Hey, in other news, what are you doing next weekend? I’m going to be at the Minneapolis Indie Xpo with a lot of other wonderful, talented people! I’ll have books and a bunch of original paintings and not one but TWO Sauceome prints (the second one arrived the other day, and I’ll have it on the site once Mix is over). So much is going on next weekend! I’ll be at the Drink and Draw party on Friday night, I’ll be the special guest on The Geek Report podcast on Saturday morning, and I’ve got multiple pieces in this gallery show at MCAD! It is a whole thing, you guys. A WHOLE THING.
Ok, look, you can do this if you want to. This is what I did, and it was tasty enough. It was unbelievably tender and juicy, but it just wasn’t as flavorful as I wanted it to be.
So if you can wait a few more days, I think I have an improvement on this recipe that will be worth the wait.
Caveat: this is a recipe I improvised from 1) a few different recipes I found online and 2) things that were already in my fridge. And although I think I have some changes to implement the next time I try this, it turned out pretty well.
So Corinne Mucha came over for dinner tonight, and I made her plateloads of sushi, and we drank hot apple cider spiked with Scottish whisky, and we talked and talked and talked, and then she threatened to leave and go back to her house. And I said, you don’t have to go so soon, but I do have to draw a comic tonight, and she said, just give me your sketchbook and I’ll draw it for you, and that is the story of how this comic came to be. A good story, but it’s not nearly as involved or as entertaining as Corinne’s story of what happened to her in Amsterdam when she was backpacking through Europe.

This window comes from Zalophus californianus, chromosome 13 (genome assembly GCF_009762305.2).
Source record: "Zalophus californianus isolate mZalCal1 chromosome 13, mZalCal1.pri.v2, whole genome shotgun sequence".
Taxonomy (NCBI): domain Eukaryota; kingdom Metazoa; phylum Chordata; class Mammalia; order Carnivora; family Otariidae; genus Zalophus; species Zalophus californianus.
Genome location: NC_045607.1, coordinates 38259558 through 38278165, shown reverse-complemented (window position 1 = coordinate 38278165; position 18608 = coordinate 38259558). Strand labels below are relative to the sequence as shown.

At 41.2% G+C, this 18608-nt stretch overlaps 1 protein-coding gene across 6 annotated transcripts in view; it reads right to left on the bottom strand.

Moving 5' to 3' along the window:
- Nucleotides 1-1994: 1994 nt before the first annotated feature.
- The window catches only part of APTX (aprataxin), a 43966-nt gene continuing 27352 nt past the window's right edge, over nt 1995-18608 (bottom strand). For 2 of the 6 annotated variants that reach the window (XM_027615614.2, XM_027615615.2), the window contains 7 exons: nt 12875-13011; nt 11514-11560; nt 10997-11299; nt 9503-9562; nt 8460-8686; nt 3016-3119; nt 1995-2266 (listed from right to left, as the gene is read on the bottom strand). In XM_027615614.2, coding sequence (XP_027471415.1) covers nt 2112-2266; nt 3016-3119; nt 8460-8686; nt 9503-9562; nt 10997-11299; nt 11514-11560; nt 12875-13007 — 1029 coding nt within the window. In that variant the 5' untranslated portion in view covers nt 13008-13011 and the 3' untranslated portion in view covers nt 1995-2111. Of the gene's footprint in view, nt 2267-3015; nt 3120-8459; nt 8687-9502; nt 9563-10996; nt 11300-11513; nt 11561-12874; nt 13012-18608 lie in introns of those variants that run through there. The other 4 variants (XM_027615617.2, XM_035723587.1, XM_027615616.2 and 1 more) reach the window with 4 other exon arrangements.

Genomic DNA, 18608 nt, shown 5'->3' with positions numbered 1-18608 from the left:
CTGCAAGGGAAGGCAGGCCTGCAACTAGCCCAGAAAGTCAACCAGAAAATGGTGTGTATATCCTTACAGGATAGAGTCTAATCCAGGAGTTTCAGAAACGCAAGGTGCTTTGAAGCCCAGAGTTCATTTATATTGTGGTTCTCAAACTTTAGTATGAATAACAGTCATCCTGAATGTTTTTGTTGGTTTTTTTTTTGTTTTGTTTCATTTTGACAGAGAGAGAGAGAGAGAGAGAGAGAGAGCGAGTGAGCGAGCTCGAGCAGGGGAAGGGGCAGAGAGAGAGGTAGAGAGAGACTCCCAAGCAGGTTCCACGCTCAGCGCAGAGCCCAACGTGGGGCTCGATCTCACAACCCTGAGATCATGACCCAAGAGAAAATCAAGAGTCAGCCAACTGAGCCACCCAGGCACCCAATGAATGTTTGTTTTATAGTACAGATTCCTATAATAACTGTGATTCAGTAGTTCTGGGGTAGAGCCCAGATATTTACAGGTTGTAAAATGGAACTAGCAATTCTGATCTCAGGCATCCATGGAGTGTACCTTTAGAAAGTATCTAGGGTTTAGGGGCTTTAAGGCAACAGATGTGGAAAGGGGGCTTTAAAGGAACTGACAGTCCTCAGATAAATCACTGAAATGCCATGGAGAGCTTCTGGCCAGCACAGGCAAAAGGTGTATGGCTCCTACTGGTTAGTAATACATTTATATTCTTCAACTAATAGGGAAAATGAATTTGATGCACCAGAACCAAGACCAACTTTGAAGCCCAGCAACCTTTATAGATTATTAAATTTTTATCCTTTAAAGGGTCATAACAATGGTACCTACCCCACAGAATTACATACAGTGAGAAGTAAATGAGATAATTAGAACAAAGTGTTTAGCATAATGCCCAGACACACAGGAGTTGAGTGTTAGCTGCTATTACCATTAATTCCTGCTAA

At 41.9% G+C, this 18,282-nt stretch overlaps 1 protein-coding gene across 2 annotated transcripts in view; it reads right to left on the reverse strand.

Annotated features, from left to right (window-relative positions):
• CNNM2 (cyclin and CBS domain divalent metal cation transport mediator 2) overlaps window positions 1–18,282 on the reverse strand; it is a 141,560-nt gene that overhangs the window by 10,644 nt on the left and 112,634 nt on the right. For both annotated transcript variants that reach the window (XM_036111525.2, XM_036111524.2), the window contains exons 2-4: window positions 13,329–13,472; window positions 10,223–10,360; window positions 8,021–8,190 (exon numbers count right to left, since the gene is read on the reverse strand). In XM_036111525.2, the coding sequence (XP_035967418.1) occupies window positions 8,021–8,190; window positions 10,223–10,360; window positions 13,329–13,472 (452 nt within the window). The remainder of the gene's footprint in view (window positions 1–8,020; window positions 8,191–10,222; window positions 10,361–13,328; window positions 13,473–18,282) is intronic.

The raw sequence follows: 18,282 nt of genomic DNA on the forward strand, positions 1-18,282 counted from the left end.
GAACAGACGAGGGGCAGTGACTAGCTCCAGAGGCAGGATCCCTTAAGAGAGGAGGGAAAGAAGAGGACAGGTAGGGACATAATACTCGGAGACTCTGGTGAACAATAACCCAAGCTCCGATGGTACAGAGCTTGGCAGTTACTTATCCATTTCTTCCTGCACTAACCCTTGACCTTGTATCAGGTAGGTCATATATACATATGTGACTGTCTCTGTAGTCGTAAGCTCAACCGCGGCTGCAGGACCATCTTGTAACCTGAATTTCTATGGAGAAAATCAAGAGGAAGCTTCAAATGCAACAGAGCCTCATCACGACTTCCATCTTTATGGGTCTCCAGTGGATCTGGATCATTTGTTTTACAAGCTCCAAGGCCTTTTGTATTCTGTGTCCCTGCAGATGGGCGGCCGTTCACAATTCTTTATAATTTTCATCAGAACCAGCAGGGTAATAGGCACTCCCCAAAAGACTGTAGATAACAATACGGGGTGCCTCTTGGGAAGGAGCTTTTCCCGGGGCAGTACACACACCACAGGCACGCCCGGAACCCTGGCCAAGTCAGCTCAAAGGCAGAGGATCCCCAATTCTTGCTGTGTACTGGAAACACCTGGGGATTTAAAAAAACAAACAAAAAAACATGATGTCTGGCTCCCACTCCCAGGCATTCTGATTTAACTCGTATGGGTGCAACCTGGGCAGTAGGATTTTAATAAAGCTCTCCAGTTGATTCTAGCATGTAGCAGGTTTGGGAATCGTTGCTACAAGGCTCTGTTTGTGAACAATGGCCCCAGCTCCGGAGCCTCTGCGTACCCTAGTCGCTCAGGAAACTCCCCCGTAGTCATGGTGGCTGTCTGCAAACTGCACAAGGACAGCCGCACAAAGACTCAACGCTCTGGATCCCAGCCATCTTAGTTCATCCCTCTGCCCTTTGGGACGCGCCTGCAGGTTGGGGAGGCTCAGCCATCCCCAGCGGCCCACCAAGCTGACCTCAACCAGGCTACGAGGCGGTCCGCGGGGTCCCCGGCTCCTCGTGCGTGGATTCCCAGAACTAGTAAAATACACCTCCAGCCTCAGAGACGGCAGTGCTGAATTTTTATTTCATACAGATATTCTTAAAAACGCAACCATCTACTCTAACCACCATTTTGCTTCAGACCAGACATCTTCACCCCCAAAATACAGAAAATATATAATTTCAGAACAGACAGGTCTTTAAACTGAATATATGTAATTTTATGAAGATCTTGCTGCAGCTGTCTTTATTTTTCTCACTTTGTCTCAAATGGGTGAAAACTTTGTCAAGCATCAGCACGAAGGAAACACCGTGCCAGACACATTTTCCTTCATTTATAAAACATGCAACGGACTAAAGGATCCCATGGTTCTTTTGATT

She totally nailed my outfit tonight, as I am wearing not only stripey socks but also a stripey sweatshirt. And that’s one of our kitties, Dr. Wily, in the last panel, sitting on a chair like he thinks he’s a person. But she is too kind, I do not make anywhere near the best sushi.
Corinne is awesome, and you need to go read all of her comics and then probably buy some of them. She’ll be at the Minneapolis Indie Expo at the table next to me! We often get tables next to each other at conventions, and then we spend the whole time talking to each other instead of selling things. If you do see her, you should ask her to sing her zombie song, it is pretty much the best.
It’s okay! I’m better! so please let me make some food for you.
I have no idea how I got pinkeye, except the Wikipedia page (don’t click on that, it’s gross) says that it can be viral, bacterial, or allergy-related, and my allergies have been crazypants off the wall lately.